It’s a clear, cold winter’s night, the sky that special shade of winter azure, stars glittering across the blue-black like they own it. I keep to the deepest shadows, ready to merge into them at the least sign of trouble. My breath is frosting in the air, a dead giveaway to anyone on the lookout. I can only hope that the cold has put all the nosy neighbours to sleep.

I’m glad to reach the construction site unmolested. Aunt Belinda isn’t there. But then, why would she be? She couldn’t know I’d be coming. She’s probably on walkabout, searching the alleyways for non-existent food scraps. The thought makes my stomach twist.

I check the spot where Ma and I hid the food for her on our last visit. My stomach clenches again as I see the bag still there, untouched. Did she not find it? Has she changed her hideout, perhaps? Or has something happened to her? I hang around the site for what’s left of the night, hoping against hope that she’ll appear. I wait until the brink of dawn, until I dare not wait anymore. Then I leave the backpack hidden near the spot where we sat the night we spent together. I use a nail to scratch a rose on a few of the steel girders that enclose the spot, in the hope that she’ll see them and know I’ve been there. Then I run for it to beat the daybreak.

I go back again the next night – and the night after that. But the place is as deserted as before. The backpack is exactly where I left it, the roses I scratched as lonely as when I did them. No other scratchings added near them to tell me they’ve been seen. I can’t bear to think about what may have happened to her – whether they’ve captured her again – or whether Corona V has found her first.

A nagging guilt gnaws at me. Did my hugs make her sick? She was an elderly, after all. What if I was a carrier without knowing it? Younger people can transmit this virus without showing symptoms themselves. It is a terrible thought – especially since I have no way of knowing whether it is true or not.

A few days later, an official broadcast comes through that the long-awaited vaccine has finally been achieved. There is great celebration everywhere as citizens of the city are ordered to present themselves at designated points on allotted days to be vaccinated. We are to line up according to the alphabet letter of our surnames: A–Cs on one day, D–Fs on another, and so on, until everyone in the city has had their shot. Corona V’s days are numbered, along with our lockdown days. Cheers erupt from every home in the city. Even knowing what I know, it is hard not to be swept up in the general celebration.

All the same, I can’t help thinking of my Aunt Belinda’s words: "No good can come of something so bad."

She couldn’t have known how prophetic her words would be.

It turns out that our super-smart shapeshifter, Corona V, hasn’t finished with us yet. The vaccine trials have been too rushed, the testing not nearly rigorous enough. Too little time allowed for any defects to reveal themselves.

In the first few days of the Preventative Immunisation Campaign, eager thousands receive their shots of the weakened and supposedly harmless virus. Fortunately for my Ma and me, we are at the tail end of the waiting list. They run out of stock before they can get to us.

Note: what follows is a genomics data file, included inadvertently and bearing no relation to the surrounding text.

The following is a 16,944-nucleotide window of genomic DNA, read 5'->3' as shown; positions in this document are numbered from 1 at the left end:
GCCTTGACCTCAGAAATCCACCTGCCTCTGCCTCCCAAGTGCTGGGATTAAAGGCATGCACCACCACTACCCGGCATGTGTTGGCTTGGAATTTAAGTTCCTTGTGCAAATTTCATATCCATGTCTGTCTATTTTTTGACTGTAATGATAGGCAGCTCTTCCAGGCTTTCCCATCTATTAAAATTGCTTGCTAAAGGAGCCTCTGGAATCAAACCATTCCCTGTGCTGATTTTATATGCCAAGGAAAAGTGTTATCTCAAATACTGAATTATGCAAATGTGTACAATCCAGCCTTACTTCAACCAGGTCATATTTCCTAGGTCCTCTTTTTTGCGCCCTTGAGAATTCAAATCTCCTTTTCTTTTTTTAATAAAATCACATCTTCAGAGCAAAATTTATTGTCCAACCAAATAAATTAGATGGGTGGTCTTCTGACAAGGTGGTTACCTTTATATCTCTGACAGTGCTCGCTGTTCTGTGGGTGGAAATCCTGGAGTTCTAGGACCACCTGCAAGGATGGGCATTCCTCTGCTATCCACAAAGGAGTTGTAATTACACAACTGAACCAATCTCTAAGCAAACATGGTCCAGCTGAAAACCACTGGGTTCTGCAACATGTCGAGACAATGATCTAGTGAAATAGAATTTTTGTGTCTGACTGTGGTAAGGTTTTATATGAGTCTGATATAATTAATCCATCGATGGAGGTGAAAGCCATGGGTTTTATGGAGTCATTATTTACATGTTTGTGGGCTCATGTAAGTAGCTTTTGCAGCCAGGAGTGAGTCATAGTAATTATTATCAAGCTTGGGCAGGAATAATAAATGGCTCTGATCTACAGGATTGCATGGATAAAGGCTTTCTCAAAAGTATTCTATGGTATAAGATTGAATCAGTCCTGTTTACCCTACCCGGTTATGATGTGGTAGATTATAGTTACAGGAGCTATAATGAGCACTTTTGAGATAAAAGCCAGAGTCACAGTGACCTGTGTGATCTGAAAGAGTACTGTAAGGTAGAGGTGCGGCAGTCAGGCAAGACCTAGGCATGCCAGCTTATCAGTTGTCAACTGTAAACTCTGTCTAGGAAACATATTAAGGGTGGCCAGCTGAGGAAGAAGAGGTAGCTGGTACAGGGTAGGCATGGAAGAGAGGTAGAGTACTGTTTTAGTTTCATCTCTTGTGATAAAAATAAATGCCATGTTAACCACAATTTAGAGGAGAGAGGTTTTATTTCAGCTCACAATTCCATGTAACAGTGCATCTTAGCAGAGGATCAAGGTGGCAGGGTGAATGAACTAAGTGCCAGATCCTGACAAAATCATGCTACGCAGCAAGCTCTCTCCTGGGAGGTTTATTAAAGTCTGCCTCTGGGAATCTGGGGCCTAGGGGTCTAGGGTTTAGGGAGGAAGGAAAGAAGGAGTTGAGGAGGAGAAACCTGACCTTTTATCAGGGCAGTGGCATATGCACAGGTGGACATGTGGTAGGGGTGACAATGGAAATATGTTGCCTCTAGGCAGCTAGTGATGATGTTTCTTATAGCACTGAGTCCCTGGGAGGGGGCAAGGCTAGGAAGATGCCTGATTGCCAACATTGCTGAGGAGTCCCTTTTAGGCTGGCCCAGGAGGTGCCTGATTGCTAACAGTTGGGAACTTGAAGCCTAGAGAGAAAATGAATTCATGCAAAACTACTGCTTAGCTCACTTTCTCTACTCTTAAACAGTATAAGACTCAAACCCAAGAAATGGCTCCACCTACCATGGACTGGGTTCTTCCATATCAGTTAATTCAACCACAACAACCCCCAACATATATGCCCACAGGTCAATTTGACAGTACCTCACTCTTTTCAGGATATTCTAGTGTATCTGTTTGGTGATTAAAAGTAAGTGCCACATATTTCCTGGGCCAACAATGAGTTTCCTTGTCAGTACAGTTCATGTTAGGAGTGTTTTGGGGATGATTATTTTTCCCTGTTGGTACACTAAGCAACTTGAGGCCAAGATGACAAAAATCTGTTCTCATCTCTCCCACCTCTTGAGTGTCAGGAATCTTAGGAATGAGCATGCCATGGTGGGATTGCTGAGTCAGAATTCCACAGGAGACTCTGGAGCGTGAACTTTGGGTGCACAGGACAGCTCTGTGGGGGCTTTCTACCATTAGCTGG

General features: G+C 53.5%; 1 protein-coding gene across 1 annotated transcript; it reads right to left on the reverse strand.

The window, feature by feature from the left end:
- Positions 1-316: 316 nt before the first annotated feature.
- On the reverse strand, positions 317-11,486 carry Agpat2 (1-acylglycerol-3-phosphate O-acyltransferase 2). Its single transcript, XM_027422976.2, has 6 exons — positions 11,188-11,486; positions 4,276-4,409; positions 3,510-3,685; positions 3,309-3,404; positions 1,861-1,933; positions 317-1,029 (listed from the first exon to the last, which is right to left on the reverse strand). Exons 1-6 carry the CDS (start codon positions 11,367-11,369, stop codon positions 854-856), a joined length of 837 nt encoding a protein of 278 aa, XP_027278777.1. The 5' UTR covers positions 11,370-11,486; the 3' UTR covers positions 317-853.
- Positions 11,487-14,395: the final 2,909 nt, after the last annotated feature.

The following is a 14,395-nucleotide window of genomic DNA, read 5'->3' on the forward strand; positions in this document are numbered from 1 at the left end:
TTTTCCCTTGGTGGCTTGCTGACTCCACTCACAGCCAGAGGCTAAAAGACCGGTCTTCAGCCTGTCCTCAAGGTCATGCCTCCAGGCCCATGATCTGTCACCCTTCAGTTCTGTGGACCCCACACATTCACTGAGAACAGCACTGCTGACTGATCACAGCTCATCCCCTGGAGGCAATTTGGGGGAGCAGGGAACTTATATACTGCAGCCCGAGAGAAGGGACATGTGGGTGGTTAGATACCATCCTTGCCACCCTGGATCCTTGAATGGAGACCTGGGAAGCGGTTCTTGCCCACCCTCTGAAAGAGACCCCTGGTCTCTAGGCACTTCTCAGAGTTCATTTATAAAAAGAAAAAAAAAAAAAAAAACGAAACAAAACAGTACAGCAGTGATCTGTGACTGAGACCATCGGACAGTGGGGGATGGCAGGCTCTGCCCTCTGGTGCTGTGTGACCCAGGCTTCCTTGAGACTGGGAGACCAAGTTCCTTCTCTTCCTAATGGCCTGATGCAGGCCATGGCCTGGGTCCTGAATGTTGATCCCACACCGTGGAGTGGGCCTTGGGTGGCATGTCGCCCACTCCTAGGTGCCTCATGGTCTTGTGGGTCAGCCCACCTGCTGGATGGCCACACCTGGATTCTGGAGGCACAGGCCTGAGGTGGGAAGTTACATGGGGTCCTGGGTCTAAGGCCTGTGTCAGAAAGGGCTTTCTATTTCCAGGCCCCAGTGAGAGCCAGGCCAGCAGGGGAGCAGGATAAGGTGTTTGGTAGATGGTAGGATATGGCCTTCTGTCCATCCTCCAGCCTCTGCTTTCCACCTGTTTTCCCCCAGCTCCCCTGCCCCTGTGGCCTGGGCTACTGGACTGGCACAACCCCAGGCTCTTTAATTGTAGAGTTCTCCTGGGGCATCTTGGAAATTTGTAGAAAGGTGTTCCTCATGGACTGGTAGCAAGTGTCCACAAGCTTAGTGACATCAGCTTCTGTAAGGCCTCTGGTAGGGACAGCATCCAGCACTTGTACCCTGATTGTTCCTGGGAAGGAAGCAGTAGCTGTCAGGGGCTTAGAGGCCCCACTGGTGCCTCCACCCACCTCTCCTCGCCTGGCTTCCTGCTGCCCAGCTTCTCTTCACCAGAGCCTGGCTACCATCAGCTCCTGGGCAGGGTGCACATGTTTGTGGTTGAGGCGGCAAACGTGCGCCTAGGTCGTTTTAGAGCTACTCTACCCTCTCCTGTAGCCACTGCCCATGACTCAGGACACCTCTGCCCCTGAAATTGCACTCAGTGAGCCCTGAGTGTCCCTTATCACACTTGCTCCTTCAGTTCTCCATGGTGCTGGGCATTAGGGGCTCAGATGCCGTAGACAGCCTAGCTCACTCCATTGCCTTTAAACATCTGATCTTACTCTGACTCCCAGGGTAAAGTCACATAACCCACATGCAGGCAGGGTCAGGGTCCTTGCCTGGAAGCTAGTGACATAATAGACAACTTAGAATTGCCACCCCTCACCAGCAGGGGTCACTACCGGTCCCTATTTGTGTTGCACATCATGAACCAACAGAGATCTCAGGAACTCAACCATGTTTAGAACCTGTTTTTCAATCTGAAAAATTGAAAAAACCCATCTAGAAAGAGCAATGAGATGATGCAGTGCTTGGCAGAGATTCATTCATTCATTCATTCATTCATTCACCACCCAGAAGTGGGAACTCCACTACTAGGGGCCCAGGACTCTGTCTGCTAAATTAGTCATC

It isn’t that the vaccine isn’t doing its work; it triggers the immune system antibodies just as it is meant to. Only one problem: in their rush to develop a deactivated COVID culture that will stimulate immune response without producing the disease, the researchers have left out some of the signature proteins that allow the white cell detectives to identify the enemy.

The anonymous invader slips right past the immune sentries, makes camp in the ganglia of healthy cells and sets up the usual reproduction factory. The defender cells know there is an invader in their midst. They just can’t recognise where or what it is. They go into overdrive, unleash their inflammatory arsenal and begin attacking the body’s own cells as enemies. There is heart failure, kidney collapse, lung collapse – organ damage on a massive scale. The real pity is that all of these repercussions were seen in the rushed clinical trials among the captive elderly. But, in their haste to develop a workable vaccine, they didn’t take sufficient heed of them. They simply put it down to the natural weakened immunity of the aged.

In the end, there are more fatalities from the vaccine than the entire death toll of the virus. The body count mounts like nobody’s business. The open-air crematoriums burn day and night.

There is one piece of good news through all of this tragedy: the New Command falls victim like everyone else. They were the first to volunteer their arms for the fatal needle prick. They were among the first to fall. I like to think that the ghosts of the sacrificial elderly gathered round to usher them into their designated spots in the hellfire of the afterlife; I imagine my Aunt Belinda would be leading the way.

The Old Command Council comes out of whatever hibernation they’ve been locked down in, and wander back onto our TV screens.

"What we have learned, what Princess Corona has taught us, is that she is here to stay until she is ready to leave," they tell us. "She won’t be evicted from her throne among us until she is good and ready. We just have to let COVID-19 run its course like any other virus. Many people will catch it; some will die, most will recover. Eventually, the human collective will win its immunity. Life must go on as it goes on until that happens.

The virus queen seems happy with that.